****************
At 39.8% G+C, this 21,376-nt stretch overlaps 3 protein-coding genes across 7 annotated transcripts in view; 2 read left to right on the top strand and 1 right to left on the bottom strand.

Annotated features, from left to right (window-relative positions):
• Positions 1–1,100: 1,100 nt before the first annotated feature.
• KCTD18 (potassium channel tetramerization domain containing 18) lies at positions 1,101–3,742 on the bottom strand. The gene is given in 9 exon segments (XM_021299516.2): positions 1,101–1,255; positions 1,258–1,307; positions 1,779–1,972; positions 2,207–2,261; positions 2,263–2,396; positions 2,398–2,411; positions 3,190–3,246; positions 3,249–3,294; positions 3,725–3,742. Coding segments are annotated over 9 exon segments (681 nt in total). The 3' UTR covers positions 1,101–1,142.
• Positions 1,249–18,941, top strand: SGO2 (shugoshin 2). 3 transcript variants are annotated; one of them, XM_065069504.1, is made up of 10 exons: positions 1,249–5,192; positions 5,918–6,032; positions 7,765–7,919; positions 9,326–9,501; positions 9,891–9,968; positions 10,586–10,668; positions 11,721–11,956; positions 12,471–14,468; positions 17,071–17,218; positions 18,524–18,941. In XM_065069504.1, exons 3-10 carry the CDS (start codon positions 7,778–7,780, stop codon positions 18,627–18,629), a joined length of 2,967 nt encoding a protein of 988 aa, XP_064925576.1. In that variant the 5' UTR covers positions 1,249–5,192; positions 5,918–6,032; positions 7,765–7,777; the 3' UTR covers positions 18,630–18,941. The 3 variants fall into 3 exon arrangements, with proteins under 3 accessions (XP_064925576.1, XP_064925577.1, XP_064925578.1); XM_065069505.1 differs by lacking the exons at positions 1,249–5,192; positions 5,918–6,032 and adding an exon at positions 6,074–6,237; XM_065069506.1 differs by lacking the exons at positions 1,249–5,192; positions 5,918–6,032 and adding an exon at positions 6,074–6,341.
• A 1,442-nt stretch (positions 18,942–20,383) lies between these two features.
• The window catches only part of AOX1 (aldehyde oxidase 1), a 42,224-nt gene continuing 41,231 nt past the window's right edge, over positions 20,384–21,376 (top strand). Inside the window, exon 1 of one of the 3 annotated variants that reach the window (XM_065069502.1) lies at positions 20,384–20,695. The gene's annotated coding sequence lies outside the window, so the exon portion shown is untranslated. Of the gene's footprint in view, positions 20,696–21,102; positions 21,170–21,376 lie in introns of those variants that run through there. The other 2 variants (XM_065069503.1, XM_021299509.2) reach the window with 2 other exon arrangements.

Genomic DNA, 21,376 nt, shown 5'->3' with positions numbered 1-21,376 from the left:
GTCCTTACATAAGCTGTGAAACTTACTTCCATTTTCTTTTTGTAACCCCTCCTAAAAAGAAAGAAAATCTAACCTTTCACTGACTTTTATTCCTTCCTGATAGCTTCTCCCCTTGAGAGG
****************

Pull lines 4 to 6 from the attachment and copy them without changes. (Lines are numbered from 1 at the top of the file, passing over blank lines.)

• KCTD18 (potassium channel tetramerization domain containing 18) lies at positions 1,101–3,742 on the bottom strand. The gene is given in 9 exon segments (XM_021299516.2): positions 1,101–1,255; positions 1,258–1,307; positions 1,779–1,972; positions 2,207–2,261; positions 2,263–2,396; positions 2,398–2,411; positions 3,190–3,246; positions 3,249–3,294; positions 3,725–3,742. Coding segments are annotated over 9 exon segments (681 nt in total). The 3' UTR covers positions 1,101–1,142.
• Positions 1,249–18,941, top strand: SGO2 (shugoshin 2). 3 transcript variants are annotated; one of them, XM_065069504.1, is made up of 10 exons: positions 1,249–5,192; positions 5,918–6,032; positions 7,765–7,919; positions 9,326–9,501; positions 9,891–9,968; positions 10,586–10,668; positions 11,721–11,956; positions 12,471–14,468; positions 17,071–17,218; positions 18,524–18,941. In XM_065069504.1, exons 3-10 carry the CDS (start codon positions 7,778–7,780, stop codon positions 18,627–18,629), a joined length of 2,967 nt encoding a protein of 988 aa, XP_064925576.1. In that variant the 5' UTR covers positions 1,249–5,192; positions 5,918–6,032; positions 7,765–7,777; the 3' UTR covers positions 18,630–18,941. The 3 variants fall into 3 exon arrangements, with proteins under 3 accessions (XP_064925576.1, XP_064925577.1, XP_064925578.1); XM_065069505.1 differs by lacking the exons at positions 1,249–5,192; positions 5,918–6,032 and adding an exon at positions 6,074–6,237; XM_065069506.1 differs by lacking the exons at positions 1,249–5,192; positions 5,918–6,032 and adding an exon at positions 6,074–6,341.
• A 1,442-nt stretch (positions 18,942–20,383) lies between these two features.